PRIVATISATION of British Rail in the mid-1990s saw the bulk of its freight businesses acquired by what became EWS, somewhat nullifying the intention of creating competition between different companies, apart from in a few relatively niche areas.
Step forward to today, however, and the situation has changed dramatically. EWS is now DB Schenker, although it can still be regarded as the spiritual rump of British Rail’s freight operation in many ways. Working methods have moved on, and the company was the instigator of the ‘Class 66 revolution’ now standard amongst freight operators – but it still owns many ex-BR locos and is based at the ex-BR ‘super depot’ at Toton.
More importantly, many traditional freight flows once operated by EWS/DBS have disappeared over the past two decades, such as countrywide mail traffic, parcels, wagonload and – most significantly – coal. Meanwhile other areas, such as intermodal containers and aggregates, have grown – opening the door to new entrants to the rail freight market.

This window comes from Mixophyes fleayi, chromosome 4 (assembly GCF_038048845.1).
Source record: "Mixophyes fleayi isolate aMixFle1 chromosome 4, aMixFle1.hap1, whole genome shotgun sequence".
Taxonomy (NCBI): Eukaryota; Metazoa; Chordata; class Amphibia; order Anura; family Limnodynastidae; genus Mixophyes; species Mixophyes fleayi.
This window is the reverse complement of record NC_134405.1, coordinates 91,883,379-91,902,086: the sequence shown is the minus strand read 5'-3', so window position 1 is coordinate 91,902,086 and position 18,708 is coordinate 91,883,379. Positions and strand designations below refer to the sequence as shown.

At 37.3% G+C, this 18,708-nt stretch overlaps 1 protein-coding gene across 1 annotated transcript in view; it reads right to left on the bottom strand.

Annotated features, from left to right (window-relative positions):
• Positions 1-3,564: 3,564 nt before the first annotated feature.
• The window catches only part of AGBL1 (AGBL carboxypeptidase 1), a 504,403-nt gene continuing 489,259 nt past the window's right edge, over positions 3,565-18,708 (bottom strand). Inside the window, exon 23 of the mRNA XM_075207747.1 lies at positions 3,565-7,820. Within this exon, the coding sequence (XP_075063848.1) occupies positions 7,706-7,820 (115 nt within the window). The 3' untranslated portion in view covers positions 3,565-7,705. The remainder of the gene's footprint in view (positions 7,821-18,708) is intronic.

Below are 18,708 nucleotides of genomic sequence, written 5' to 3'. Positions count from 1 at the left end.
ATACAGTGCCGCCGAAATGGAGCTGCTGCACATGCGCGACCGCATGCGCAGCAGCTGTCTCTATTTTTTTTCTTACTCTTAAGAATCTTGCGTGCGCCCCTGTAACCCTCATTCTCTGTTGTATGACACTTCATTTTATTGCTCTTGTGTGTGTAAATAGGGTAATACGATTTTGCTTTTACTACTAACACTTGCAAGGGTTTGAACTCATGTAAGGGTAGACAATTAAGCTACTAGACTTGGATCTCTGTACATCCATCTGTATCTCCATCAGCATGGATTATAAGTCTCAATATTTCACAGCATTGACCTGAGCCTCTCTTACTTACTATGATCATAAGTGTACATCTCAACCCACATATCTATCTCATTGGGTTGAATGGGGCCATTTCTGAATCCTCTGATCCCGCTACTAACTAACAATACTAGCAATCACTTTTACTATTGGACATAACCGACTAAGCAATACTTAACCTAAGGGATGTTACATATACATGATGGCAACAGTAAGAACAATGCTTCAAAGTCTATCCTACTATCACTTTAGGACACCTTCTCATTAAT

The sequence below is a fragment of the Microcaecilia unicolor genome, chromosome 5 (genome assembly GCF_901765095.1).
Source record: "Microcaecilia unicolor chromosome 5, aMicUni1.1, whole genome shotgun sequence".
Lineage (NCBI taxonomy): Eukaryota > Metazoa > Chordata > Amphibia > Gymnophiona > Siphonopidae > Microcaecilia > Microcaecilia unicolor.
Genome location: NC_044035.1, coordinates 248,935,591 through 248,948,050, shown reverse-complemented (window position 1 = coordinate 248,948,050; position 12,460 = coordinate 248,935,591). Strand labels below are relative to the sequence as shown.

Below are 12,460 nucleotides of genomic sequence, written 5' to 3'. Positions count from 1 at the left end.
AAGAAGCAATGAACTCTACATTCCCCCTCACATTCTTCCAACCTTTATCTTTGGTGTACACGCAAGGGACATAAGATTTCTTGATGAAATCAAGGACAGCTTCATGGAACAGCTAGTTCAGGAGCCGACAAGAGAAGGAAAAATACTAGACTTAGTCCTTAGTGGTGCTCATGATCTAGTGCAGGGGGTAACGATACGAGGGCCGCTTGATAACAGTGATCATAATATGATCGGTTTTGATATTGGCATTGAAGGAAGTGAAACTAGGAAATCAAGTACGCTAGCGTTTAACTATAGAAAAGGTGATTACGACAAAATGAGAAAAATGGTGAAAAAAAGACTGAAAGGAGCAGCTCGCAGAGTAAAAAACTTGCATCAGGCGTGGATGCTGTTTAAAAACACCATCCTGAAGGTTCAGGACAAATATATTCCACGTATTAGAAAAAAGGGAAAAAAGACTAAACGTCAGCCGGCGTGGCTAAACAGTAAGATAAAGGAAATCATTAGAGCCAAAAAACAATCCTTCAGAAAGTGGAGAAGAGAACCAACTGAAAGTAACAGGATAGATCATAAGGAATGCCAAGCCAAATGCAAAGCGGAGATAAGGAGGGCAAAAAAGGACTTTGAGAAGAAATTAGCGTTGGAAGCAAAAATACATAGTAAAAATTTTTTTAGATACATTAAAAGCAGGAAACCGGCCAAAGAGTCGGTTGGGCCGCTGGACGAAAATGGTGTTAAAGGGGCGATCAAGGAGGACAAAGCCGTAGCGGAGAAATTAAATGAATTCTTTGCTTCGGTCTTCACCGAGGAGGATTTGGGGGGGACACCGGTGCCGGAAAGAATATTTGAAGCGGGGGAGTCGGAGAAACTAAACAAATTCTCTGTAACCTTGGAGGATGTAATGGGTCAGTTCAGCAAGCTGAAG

All of which means that, on a measure of total freight tonne kilometres worked, DBS is no longer dominant – and, in fact, only holds a slender lead over its nearest rival Freightliner, with GBRf not too far behind either (see page 9). Now with Freightliner set to take over the Mendip Rail stone traffic, intermodal demand still rising, and sizeable HS2 construction contracts on the horizon, then we might soon see DBS lose its position at the top for the first time ever.
What is clear, however, is that the rail freight market does now have the competition that 1990s Privatisation set out to achieve.
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